Martin Creed : Work No. 547

28 April – 27 May 2006

  • Martin Creed, Work N° 547, (Macus being sick), 2006, single channel video instillation 35 mm film transferred to DVD. Edition of 1 + 1 A.P. Duration: 47 sec. Edition 1 + 1 AP
  • Martin Creed, Work N° 547, (Macus being sick), 2006, single channel video instillation 35 mm film transferred to DVD. Edition of 1 + 1 A.P. Duration: 47 sec. Edition 1 + 1 AP

Martin Creed

In his work Martin Creed (born in 1968 in Wakefield, Great Britain, residing in London and Alicudi, Italy) brings Minimalism, a concept forged in the sixties and seventies, to a pinnacle. With systematically reduced gestures and a renouncement of everything that looks like art, Creed seeks to simplify things. His works follow basic concepts, simple conceptual structures and clear installation directives. The reaction of the viewer is a constitutive component of Martin Creeds work, which carries forward Durchamp’s approach to artwork: that it is complete only upon its reception. The simplicity of Creed’s works sharpens our awareness of the complexity of thought processes – processes that are concerned with their own reception, the experience of space, and how we encounter and use objects. Creed’s most recent video installation, ‘being sick’, also follows in this tradition. In an endless loop, the film depicts vomiting as ideal gesture to express feelings in as direct a manner as possible.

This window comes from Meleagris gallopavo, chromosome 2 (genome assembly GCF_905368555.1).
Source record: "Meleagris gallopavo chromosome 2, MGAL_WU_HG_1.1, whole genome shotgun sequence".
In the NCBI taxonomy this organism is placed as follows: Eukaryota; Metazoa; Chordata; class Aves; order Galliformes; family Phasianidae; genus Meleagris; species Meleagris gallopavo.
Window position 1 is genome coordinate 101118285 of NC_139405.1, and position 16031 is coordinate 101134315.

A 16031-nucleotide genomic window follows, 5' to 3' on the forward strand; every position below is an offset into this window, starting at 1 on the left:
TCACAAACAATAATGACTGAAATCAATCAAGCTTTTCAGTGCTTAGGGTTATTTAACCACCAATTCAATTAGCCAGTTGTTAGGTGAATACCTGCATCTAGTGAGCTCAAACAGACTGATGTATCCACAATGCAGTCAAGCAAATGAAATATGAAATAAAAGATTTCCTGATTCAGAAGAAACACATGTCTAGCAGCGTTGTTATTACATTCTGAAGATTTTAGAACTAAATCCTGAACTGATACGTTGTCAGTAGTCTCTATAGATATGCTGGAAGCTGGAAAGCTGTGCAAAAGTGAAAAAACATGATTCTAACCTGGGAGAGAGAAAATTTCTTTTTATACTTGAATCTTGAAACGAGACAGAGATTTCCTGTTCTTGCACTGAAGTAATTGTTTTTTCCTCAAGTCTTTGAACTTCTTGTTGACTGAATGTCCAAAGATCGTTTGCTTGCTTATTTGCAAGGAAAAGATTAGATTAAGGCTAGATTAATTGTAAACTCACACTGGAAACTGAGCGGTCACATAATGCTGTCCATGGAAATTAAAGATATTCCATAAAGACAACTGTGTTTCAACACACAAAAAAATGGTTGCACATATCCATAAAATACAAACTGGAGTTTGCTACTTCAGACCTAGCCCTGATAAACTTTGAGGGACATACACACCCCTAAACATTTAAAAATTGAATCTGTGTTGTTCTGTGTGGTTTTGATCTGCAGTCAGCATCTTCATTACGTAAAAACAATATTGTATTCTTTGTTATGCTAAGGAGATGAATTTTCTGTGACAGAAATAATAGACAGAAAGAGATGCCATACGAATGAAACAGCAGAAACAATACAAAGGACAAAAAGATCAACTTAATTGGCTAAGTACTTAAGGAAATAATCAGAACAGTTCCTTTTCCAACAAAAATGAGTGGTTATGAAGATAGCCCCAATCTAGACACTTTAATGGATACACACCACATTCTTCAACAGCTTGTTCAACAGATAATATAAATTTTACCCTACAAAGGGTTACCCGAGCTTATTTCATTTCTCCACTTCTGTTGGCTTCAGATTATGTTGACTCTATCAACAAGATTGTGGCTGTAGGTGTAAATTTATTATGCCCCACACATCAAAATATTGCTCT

Mathew Weir

The colorful, small-format canvasses of painter Mathew Weir (born 1977, living in London) depict opulently costumed figures in historical livery, who appear to emerge from another time. Weir has mastered a playful take on historical symbols and the clever interplay between his motifs and art-historical innuendo. The harmless, disarming pictures of porcelain figures clearly alter their motifs upon second glance. The ostensible complaisance of cheerful genre-scenes, upon a closer inspection, give way to an unsettling, even abysmal ambiguity. The figures, with course facial expressions and limbs, as if they had been quickly formed from clay, become etched into our memory, where they proceed to mutate into grotesque scarecrows or pitiful, forgotten junk. In plurivalent allusions to current cultural ideals and fears, questions of racism and exploitation are broached. However, Weir suggestively and artfully withholds definite statements and eschews explicit categorizations.